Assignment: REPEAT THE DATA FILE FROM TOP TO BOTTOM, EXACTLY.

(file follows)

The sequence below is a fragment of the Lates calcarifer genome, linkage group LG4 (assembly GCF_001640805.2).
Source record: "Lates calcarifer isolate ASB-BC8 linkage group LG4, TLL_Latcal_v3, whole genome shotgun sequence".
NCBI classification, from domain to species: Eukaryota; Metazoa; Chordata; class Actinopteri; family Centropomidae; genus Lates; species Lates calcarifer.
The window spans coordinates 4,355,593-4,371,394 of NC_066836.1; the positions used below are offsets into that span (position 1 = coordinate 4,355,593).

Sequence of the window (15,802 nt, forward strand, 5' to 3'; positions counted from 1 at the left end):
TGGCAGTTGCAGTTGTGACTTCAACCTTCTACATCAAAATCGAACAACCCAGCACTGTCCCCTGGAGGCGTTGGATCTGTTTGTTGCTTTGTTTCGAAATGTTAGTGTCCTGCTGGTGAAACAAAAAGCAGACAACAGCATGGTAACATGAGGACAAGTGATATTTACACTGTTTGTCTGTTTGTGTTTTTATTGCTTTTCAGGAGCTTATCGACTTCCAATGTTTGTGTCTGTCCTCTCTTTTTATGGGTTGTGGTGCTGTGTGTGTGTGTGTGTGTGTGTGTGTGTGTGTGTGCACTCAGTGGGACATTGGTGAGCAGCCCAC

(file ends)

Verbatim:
The sequence below is a fragment of the Lates calcarifer genome, linkage group LG4 (assembly GCF_001640805.2).
Source record: "Lates calcarifer isolate ASB-BC8 linkage group LG4, TLL_Latcal_v3, whole genome shotgun sequence".
NCBI classification, from domain to species: Eukaryota; Metazoa; Chordata; class Actinopteri; family Centropomidae; genus Lates; species Lates calcarifer.
The window spans coordinates 4,355,593-4,371,394 of NC_066836.1; the positions used below are offsets into that span (position 1 = coordinate 4,355,593).

Sequence of the window (15,802 nt, forward strand, 5' to 3'; positions counted from 1 at the left end):
TGGCAGTTGCAGTTGTGACTTCAACCTTCTACATCAAAATCGAACAACCCAGCACTGTCCCCTGGAGGCGTTGGATCTGTTTGTTGCTTTGTTTCGAAATGTTAGTGTCCTGCTGGTGAAACAAAAAGCAGACAACAGCATGGTAACATGAGGACAAGTGATATTTACACTGTTTGTCTGTTTGTGTTTTTATTGCTTTTCAGGAGCTTATCGACTTCCAATGTTTGTGTCTGTCCTCTCTTTTTATGGGTTGTGGTGCTGTGTGTGTGTGTGTGTGTGTGTGTGTGTGTGTGTGCACTCAGTGGGACATTGGTGAGCAGCCCAC